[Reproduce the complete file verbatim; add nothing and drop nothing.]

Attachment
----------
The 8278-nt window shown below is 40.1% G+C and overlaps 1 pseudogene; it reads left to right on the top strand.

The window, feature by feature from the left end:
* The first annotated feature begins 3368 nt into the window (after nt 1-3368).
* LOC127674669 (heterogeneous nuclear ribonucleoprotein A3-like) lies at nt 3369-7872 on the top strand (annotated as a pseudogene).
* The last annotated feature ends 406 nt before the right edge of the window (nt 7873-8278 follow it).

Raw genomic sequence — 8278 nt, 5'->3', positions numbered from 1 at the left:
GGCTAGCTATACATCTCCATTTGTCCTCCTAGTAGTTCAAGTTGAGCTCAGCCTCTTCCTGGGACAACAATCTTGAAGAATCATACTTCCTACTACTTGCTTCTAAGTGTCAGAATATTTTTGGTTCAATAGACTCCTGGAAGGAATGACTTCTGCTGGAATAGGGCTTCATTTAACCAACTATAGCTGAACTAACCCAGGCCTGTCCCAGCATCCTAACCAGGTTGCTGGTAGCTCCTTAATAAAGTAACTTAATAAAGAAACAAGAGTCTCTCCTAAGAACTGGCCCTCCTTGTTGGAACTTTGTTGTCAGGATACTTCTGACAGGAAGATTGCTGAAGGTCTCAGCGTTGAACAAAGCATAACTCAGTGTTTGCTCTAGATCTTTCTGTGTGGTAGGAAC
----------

The 8278-nt window shown below is 40.1% G+C and overlaps 1 pseudogene; it reads left to right on the top strand.

The window, feature by feature from the left end:
* The first annotated feature begins 3368 nt into the window (after nt 1-3368).
* LOC127674669 (heterogeneous nuclear ribonucleoprotein A3-like) lies at nt 3369-7872 on the top strand (annotated as a pseudogene).
* The last annotated feature ends 406 nt before the right edge of the window (nt 7873-8278 follow it).

Raw genomic sequence — 8278 nt, 5'->3', positions numbered from 1 at the left:
GGCTAGCTATACATCTCCATTTGTCCTCCTAGTAGTTCAAGTTGAGCTCAGCCTCTTCCTGGGACAACAATCTTGAAGAATCATACTTCCTACTACTTGCTTCTAAGTGTCAGAATATTTTTGGTTCAATAGACTCCTGGAAGGAATGACTTCTGCTGGAATAGGGCTTCATTTAACCAACTATAGCTGAACTAACCCAGGCCTGTCCCAGCATCCTAACCAGGTTGCTGGTAGCTCCTTAATAAAGTAACTTAATAAAGAAACAAGAGTCTCTCCTAAGAACTGGCCCTCCTTGTTGGAACTTTGTTGTCAGGATACTTCTGACAGGAAGATTGCTGAAGGTCTCAGCGTTGAACAAAGCATAACTCAGTGTTTGCTCTAGATCTTTCTGTGTGGTAGGAAC